“Being able to cover costs is more and more challenging,” said dentist and chief executive officer, Michael Helgeson.

April 7, 2017

Photo: Mark Meyer II, 6, of Blue Earth, laid back in his chair at Apple Tree's Madelia Center as advanced dental therapist Jodi Hager, left, and dental assistants Jesse Anderson, center, and Julie Nelson, right, prepared to fill a cavity

Minnesota covers dental care in its biggest health insurance program for the poor, but hundreds of those families can’t actually get an appointment with a dentist — and the crisis is getting worse.

Many dental offices won’t accept new patients covered by Medical Assistance — or have dropped out of the program altogether — leaving the state’s nonprofit dental clinics overwhelmed with requests. Of the 500,000 children on Medical Assistance, the state estimates that only one-third had seen a dentist in 2015.

In their latest effort to address the chronic problem, Senate Republicans and Gov. Mark Dayton are proposing to raise Medical Assistance payment rates, hoping it will attract more dentists into the system. But their approaches differ, and in a year with many other demands on the state budget, it’s not clear where lawmakers will come out.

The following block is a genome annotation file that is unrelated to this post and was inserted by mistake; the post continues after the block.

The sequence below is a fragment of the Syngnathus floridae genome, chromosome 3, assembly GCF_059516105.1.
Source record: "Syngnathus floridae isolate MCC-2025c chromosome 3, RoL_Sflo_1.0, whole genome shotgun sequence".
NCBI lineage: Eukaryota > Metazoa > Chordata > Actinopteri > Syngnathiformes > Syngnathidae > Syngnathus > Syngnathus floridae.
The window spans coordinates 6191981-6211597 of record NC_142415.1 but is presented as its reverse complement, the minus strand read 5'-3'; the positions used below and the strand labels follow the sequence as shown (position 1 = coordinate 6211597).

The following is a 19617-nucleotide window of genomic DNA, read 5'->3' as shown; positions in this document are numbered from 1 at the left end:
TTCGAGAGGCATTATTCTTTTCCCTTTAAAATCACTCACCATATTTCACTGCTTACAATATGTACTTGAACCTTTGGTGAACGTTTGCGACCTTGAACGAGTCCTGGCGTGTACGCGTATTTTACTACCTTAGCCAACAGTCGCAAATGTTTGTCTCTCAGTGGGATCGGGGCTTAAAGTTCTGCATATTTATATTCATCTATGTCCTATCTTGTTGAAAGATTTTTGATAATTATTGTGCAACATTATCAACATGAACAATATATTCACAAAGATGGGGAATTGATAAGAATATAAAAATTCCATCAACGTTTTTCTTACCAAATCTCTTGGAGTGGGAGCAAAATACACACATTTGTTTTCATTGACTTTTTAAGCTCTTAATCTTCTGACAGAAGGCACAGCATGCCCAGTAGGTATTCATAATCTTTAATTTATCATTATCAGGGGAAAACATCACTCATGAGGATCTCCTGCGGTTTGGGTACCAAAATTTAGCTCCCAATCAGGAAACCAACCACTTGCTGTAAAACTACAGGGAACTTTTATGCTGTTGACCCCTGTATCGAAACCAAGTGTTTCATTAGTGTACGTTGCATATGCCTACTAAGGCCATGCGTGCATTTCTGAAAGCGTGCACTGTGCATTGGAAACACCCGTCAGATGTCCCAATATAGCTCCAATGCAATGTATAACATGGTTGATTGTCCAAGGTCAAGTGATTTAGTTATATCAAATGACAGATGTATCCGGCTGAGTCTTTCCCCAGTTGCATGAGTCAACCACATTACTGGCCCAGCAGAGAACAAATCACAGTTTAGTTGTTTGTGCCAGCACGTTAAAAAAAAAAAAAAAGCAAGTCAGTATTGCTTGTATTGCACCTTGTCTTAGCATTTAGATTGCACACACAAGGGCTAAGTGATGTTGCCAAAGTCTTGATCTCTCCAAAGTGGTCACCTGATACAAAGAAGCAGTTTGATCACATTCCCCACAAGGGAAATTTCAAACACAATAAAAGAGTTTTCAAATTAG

Still, public health advocates say it’s time for a solution because the lack of dental care can have serious medical consequences.

Read the Star Tribune article from April 7, 2017.

With six clinics around the state, Apple Tree provided 60,000 dental visits last year for people enrolled in state health insurance programs.

“Being able to cover costs is more and more challenging,” said dentist and chief executive Michael Helgeson. “We’ve lost ground over the years. It is really critical that we get some kind of rate increase.”

Although Apple Tree has been able to raise some money from donors to try to close the gap, it still can’t pay salaries high enough to keep dental workers on board. As a result, it had to reduce its public program patient load last year and resort to putting patients on waiting lists, which stand at 1,000 at several clinics

“The waiting lists are getting longer and longer,” Helgeson said.

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